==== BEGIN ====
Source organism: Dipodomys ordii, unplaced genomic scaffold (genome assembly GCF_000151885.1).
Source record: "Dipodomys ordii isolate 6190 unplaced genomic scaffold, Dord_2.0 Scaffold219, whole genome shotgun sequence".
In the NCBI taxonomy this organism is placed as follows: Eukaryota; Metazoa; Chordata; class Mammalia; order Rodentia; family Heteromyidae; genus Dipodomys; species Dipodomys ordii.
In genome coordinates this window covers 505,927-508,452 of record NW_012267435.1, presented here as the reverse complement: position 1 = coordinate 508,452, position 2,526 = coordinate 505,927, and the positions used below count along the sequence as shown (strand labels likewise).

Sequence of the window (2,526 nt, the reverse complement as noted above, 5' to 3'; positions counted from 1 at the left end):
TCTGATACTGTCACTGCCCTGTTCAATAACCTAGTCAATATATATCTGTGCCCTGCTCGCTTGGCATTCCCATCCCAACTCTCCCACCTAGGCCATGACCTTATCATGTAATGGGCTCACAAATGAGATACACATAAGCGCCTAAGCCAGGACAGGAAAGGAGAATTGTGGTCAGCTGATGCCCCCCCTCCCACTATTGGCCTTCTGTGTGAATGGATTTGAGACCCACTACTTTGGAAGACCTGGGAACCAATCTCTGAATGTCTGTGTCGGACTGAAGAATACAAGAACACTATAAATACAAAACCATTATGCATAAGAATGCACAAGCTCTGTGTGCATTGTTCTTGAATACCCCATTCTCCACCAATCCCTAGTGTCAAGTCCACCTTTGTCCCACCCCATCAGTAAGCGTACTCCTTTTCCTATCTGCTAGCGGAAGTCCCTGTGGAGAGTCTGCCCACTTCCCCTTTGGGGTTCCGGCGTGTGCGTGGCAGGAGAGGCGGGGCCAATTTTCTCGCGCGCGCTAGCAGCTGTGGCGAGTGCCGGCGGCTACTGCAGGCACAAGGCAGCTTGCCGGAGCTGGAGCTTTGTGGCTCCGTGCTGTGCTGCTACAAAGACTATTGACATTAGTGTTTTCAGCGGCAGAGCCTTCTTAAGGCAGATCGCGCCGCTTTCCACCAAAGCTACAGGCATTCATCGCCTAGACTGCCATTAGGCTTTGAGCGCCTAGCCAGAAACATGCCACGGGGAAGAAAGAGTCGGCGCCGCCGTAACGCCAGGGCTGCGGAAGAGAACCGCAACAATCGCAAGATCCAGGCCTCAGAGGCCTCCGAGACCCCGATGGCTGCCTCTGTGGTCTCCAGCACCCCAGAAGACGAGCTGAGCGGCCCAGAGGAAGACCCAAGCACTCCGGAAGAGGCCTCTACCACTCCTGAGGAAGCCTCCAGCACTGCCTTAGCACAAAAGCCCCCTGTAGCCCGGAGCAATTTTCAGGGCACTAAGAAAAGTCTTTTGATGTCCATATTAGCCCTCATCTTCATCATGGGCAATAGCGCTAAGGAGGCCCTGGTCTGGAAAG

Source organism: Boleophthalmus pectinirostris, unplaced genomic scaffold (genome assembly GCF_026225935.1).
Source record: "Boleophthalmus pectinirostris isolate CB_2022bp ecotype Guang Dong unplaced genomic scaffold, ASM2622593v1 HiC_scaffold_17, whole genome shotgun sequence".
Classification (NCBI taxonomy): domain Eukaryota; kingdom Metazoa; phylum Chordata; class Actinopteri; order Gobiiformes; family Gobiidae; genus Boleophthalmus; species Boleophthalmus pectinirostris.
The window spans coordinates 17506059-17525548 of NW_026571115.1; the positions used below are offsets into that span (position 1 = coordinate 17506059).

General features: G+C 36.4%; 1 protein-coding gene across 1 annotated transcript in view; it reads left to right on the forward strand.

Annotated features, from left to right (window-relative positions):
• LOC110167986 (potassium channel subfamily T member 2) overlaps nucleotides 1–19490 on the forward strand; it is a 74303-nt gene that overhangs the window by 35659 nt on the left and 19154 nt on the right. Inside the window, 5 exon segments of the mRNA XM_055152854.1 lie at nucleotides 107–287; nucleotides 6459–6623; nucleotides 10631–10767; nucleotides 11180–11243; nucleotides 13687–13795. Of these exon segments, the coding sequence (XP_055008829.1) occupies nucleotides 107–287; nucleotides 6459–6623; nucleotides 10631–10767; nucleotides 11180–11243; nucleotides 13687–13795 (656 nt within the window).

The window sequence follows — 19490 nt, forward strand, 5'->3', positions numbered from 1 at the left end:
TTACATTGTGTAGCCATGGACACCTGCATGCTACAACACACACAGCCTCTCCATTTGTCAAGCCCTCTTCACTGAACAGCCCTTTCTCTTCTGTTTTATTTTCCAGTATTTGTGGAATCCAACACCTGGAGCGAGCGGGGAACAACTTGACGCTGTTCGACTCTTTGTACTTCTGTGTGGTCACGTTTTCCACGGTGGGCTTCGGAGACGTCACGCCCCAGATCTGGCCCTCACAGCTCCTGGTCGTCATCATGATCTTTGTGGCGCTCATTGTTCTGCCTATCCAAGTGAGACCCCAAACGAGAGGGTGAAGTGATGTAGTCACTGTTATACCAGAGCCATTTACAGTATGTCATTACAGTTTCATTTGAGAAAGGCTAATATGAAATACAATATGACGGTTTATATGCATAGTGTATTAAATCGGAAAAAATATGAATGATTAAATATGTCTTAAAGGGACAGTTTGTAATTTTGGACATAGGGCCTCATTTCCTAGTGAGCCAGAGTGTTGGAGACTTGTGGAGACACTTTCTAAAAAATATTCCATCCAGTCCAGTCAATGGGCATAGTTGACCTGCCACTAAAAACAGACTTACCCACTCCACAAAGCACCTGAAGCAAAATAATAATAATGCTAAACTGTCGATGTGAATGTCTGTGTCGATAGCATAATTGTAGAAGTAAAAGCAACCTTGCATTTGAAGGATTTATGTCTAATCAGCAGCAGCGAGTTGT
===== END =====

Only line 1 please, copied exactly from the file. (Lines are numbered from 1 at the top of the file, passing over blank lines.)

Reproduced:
Source organism: Dipodomys ordii, unplaced genomic scaffold (genome assembly GCF_000151885.1).